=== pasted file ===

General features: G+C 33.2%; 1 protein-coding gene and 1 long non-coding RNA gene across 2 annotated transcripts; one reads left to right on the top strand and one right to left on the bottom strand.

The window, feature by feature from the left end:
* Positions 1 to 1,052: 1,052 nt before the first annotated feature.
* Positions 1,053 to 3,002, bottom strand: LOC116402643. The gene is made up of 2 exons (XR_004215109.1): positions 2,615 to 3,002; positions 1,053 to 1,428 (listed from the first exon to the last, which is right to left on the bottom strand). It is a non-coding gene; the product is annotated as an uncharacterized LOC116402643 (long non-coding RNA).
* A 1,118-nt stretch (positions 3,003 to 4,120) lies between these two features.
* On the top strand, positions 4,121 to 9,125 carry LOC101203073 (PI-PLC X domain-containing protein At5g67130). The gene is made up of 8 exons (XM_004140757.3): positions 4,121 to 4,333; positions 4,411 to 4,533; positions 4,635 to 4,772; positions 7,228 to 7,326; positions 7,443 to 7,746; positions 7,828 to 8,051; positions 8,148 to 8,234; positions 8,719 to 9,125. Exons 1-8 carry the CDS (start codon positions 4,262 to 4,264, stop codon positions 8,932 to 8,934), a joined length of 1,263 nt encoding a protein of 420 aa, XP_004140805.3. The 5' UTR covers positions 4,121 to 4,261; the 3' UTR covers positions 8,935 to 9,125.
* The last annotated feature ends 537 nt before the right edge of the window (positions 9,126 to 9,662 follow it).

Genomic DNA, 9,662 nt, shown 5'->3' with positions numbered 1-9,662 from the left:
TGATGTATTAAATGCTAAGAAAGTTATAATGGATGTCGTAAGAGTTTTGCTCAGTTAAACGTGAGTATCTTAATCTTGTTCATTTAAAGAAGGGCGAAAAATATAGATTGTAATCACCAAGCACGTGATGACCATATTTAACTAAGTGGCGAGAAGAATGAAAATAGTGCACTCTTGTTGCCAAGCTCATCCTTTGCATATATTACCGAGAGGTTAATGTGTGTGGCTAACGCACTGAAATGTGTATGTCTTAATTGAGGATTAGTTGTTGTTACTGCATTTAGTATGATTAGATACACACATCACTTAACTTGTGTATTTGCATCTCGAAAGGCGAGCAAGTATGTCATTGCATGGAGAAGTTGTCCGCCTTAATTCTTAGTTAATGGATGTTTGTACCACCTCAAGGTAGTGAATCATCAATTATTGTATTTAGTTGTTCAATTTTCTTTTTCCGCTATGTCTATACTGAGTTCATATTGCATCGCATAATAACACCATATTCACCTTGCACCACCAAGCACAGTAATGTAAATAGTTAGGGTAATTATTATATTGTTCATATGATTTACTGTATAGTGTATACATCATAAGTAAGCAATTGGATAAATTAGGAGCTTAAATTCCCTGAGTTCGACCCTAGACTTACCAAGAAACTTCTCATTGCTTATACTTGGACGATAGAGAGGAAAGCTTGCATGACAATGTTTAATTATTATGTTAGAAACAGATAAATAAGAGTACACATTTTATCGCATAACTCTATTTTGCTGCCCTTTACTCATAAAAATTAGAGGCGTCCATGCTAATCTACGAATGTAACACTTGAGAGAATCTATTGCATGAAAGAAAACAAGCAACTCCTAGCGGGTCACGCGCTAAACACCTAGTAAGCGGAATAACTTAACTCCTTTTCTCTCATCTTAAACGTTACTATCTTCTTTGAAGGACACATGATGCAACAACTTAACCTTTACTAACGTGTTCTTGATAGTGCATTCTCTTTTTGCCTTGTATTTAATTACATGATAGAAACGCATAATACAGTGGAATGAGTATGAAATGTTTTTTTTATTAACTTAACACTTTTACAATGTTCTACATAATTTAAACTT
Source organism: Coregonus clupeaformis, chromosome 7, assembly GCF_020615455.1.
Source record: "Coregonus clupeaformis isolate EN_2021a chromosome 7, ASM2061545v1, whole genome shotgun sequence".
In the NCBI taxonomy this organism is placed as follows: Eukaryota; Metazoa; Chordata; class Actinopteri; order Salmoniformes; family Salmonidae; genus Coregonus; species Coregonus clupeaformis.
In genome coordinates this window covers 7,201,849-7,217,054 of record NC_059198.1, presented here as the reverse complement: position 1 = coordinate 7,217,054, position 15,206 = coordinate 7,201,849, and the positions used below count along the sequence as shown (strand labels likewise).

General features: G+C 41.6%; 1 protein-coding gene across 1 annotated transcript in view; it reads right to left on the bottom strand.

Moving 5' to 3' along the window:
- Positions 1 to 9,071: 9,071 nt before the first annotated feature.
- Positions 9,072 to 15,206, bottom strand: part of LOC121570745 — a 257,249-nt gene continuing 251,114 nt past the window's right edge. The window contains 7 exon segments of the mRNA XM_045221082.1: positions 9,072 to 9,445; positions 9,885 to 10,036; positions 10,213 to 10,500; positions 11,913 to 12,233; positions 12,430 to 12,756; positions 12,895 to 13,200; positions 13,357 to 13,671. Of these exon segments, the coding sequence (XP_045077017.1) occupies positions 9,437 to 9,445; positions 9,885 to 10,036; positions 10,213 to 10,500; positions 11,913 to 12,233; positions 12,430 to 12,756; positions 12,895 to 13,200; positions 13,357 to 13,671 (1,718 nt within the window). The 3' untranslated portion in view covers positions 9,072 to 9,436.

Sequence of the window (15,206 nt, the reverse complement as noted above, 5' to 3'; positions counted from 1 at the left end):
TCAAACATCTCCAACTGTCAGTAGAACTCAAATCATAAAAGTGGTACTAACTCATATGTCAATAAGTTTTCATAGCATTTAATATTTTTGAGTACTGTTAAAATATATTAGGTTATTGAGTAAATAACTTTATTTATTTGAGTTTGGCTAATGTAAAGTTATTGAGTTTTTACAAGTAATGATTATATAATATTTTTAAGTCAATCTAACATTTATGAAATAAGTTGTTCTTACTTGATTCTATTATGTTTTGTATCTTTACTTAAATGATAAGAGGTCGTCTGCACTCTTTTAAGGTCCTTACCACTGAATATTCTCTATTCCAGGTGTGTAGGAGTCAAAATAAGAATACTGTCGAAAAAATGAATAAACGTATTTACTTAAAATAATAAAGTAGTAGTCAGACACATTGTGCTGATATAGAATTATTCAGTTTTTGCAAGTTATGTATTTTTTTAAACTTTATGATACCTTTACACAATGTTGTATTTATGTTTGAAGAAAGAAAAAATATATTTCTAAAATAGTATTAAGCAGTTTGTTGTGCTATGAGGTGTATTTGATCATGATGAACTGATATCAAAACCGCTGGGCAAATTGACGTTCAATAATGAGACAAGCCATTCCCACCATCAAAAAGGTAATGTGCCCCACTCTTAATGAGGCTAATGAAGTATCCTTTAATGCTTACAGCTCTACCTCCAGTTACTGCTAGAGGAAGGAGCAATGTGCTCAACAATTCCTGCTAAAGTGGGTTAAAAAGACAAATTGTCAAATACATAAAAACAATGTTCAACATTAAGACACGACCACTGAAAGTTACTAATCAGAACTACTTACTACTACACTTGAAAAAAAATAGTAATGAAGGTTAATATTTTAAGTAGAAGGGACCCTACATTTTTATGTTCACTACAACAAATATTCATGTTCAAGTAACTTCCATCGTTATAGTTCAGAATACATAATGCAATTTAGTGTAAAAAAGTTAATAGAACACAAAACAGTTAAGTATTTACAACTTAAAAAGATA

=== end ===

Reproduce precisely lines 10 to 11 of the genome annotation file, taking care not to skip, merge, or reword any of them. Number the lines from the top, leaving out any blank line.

Source organism: Coregonus clupeaformis, chromosome 7, assembly GCF_020615455.1.
Source record: "Coregonus clupeaformis isolate EN_2021a chromosome 7, ASM2061545v1, whole genome shotgun sequence".